Ever wish you could just build your own race car and start a racing team? James Glickenhaus did and turned his wish into reality. I’ve been following the name Glickenhaus since 2005, when it became public that someone had commissioned Pininfarina to design a one-off body to be built on the Ferrari Enzo chassis. This car, of course, became known as the epic Ferrari P4/5 whose design pays tribute to the Ferrari P Series racers of the 1960′s.
Well a few years later James decided that while having your own custom built “fuori-classe” was great and all – the pinnacle for most car collectors – he wanted to take this homage to the gentlemen racers of the 60′s a step further and build his own race car. Enter the P4/5 Competizione – a purpose built, all-out racer, to compete in the FIA GT2 class. While not an “official” Ferrari, the gorgeous body from the P4/5 road car was handsomely re-interpreted to fit over the Ferrari 430 Scuderia chassis and raced under the newly badged Scuderia Cameron Glickenhaus, Jim’s family name.
Having just completed the race at VLN-Nurburgring two weeks ago, finishing in a respectable 14th overall and second in its class, I thought I’d post a question on the P4/5 Facebook page asking if the car would be attending this year’s Concorso d’Elganza at Villa d’Este. At the same time, I thought why not try to add James as friend as well, bad FB etiquette aside. To my surprise I got a response to both my question and request, “Yes” and “accepted”. So then I thought why not use this opportunity to ask James personally if he’d be up for an informal interview, answering a few questions at some point during the show. A shot in the dark, I know, especially seeking out someone with so much on his plate right now. Well, a few days before the show I got a reply, “An interview at Villa d’Este would be fine. Best.”
Without further ado, my interview with James Glickenhaus at Villa d’Este:
James Glickenhaus: Thank you.
NL: As a race team owner, who from the past do you draw most inspiration from?
JG: I would say Mr. Chinetti of North American Racing Team.
NL: The first Ferrari dealer in the States as well…
JG: Yes. He was a very nice gentleman. When I was a little boy he would let me go into his showroom and workshops. I would watch them work on cars and he’d let me sit in the racing cars. He really inspired me as a privateer.
NL: Did Ferrari’s lack of support with the P4/5 Competizione have anything to do with choosing the 430 chassis instead of using the Enzo’s again…
JG: No, no, no. The 430 Scuderia chassis was required because of the homologation rules of GT racing. The Enzo chassis would not have been legal because it’s carbon fibre, also the V12 engine would be very fuel inefficient for endurance racing. So that was a purely…
NL: So that was decided from the get-go…
JG: Ya, that was decided. That had nothing to do [with Ferrari]. As I went on and got a little annoyed with the lack of support and the lack of spares I decided to it completely on our own. we build the engines ourselves, we make parts… but there’s no animosity or problem that I have with Ferrari, they, they came and saw the car yesterday. They were very complimentary and ah, you know I think on the internet people would assume there’s this giant war but in truth there’s no problem.
NL: What do you think were their reasons for distancing themselves?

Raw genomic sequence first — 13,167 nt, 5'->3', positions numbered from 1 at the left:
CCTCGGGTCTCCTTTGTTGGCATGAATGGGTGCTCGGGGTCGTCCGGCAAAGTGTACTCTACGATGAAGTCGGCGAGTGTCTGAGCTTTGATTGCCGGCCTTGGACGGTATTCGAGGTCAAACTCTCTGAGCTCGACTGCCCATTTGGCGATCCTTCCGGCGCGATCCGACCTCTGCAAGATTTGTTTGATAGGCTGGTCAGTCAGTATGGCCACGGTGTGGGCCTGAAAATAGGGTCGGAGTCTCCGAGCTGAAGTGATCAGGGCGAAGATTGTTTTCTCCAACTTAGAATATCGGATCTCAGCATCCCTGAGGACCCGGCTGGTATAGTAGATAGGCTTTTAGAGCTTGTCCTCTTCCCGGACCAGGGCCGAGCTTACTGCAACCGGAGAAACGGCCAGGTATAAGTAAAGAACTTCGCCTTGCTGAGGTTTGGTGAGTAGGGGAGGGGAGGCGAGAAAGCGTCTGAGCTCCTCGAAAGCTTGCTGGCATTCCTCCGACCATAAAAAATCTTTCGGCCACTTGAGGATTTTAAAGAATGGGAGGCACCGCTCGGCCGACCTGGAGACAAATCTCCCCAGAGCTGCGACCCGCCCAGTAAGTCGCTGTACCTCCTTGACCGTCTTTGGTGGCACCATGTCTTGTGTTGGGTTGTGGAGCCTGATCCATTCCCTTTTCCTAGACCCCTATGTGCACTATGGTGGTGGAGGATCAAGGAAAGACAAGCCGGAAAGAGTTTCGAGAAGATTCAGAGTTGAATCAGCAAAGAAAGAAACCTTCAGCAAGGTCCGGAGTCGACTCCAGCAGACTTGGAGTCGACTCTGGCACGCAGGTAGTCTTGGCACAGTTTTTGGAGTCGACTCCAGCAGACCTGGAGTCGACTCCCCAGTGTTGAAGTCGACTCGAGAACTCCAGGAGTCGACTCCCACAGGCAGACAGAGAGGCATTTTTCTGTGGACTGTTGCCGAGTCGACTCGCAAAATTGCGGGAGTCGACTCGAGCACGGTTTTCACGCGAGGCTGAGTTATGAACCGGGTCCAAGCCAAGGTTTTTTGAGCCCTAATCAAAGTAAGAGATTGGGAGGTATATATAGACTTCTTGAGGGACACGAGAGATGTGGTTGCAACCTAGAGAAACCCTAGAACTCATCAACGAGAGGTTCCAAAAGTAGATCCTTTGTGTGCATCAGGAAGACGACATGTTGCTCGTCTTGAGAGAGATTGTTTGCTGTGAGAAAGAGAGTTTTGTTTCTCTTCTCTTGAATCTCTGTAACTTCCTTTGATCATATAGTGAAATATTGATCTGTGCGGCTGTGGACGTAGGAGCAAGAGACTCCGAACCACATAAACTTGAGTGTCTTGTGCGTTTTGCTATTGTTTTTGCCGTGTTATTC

JG: Oh it had nothing…they didn’t distance themselves. They were worried about the trademark. They just want to protect their trademark and they were afraid that people would assume that Ferrari had made the car as an official car or something. We argued about that a little bit but it wasn’t a problem. If I wanted to I could have have a Ferrari badge on the car but I just decided life’s too short and put my own badge on it.
NL: How did your drivers come together?
JG: We looked for, you know, experience, guys who knew the ring and guys who would bring it home in one piece.
NL: Ya, you have guys with ex-Formula 1 experience in…
JG: …Yes and DTM and Touring car and they’re just very experienced and they’re frankly a little older which ah, I think they’ll be a little more careful to try to make it work and come home.
NL: I understand you guys use the Pirelli data acquisition systems for data and now with two races under your belt, what are your expectations for the 24 hours of Nurburgring?
JG: Well ah, Pirelli has been a very helpful sponsor. We work with them, develop the tyres. Ahmm, this is their GT2 racing tyre. They have been a tremendous help and ah, you know, we hope that we’ll finish the race and it’s not impossible… we could be somewhat competitive, come in the top 15, 10…
something like that.
NL: Going to my last question… there’s a quote I like, “if there’s anything worth doing, it’s worth doing well”. What then for you is the minimum amount of competitiveness that you require to continue on this racing venture?
JG: Ahmm, I think we’ve reached it. I think finishing ninth overall at the VLN race was quite an achievement. You know we were penalized for missing the yellow [flag] but I think we’ve done well and I think that if we finish the two-four we’ll be very happy and maybe we’ll continue racing next year.
NL: Fantastic. Welp, best of luck at the Nurburgring.
JG: Thank you very much.
You know what’s most common in just about any car guy, no matter the background, is how willing he is to talk about his car(s) and share his experiences with you. James Glickenhaus is definitely that type of car guy. However, for his venture in racing and his open willingness to share his story along the way makes him much more than just a ‘car guy’, he’s a gentleman racer in every sense of the word.
Mr. Glickenhaus, my hat’s off to you!